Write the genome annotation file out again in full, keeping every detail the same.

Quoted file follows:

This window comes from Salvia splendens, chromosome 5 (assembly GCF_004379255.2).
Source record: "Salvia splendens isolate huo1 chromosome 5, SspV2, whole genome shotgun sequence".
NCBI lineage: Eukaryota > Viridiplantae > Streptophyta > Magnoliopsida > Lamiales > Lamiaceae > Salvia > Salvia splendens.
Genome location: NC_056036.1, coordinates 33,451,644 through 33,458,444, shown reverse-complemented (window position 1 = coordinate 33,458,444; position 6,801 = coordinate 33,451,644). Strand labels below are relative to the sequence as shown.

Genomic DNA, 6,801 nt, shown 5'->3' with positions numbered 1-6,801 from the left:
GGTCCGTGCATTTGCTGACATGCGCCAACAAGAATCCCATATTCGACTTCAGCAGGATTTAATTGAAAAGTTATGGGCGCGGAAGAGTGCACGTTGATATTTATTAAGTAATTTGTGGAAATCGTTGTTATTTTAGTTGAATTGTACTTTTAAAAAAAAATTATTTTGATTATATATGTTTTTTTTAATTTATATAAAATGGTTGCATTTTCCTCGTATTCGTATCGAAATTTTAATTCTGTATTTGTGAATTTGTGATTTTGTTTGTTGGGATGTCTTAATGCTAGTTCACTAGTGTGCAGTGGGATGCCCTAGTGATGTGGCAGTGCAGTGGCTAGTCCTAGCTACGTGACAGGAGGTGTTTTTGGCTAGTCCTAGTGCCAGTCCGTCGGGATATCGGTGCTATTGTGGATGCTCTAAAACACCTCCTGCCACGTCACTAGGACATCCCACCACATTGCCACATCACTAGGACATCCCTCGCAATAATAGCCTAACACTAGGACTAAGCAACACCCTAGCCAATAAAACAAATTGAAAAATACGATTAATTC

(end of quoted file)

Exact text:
This window comes from Salvia splendens, chromosome 5 (assembly GCF_004379255.2).
Source record: "Salvia splendens isolate huo1 chromosome 5, SspV2, whole genome shotgun sequence".
NCBI lineage: Eukaryota > Viridiplantae > Streptophyta > Magnoliopsida > Lamiales > Lamiaceae > Salvia > Salvia splendens.
Genome location: NC_056036.1, coordinates 33,451,644 through 33,458,444, shown reverse-complemented (window position 1 = coordinate 33,458,444; position 6,801 = coordinate 33,451,644). Strand labels below are relative to the sequence as shown.

Genomic DNA, 6,801 nt, shown 5'->3' with positions numbered 1-6,801 from the left:
GGTCCGTGCATTTGCTGACATGCGCCAACAAGAATCCCATATTCGACTTCAGCAGGATTTAATTGAAAAGTTATGGGCGCGGAAGAGTGCACGTTGATATTTATTAAGTAATTTGTGGAAATCGTTGTTATTTTAGTTGAATTGTACTTTTAAAAAAAAATTATTTTGATTATATATGTTTTTTTTAATTTATATAAAATGGTTGCATTTTCCTCGTATTCGTATCGAAATTTTAATTCTGTATTTGTGAATTTGTGATTTTGTTTGTTGGGATGTCTTAATGCTAGTTCACTAGTGTGCAGTGGGATGCCCTAGTGATGTGGCAGTGCAGTGGCTAGTCCTAGCTACGTGACAGGAGGTGTTTTTGGCTAGTCCTAGTGCCAGTCCGTCGGGATATCGGTGCTATTGTGGATGCTCTAAAACACCTCCTGCCACGTCACTAGGACATCCCACCACATTGCCACATCACTAGGACATCCCTCGCAATAATAGCCTAACACTAGGACTAAGCAACACCCTAGCCAATAAAACAAATTGAAAAATACGATTAATTC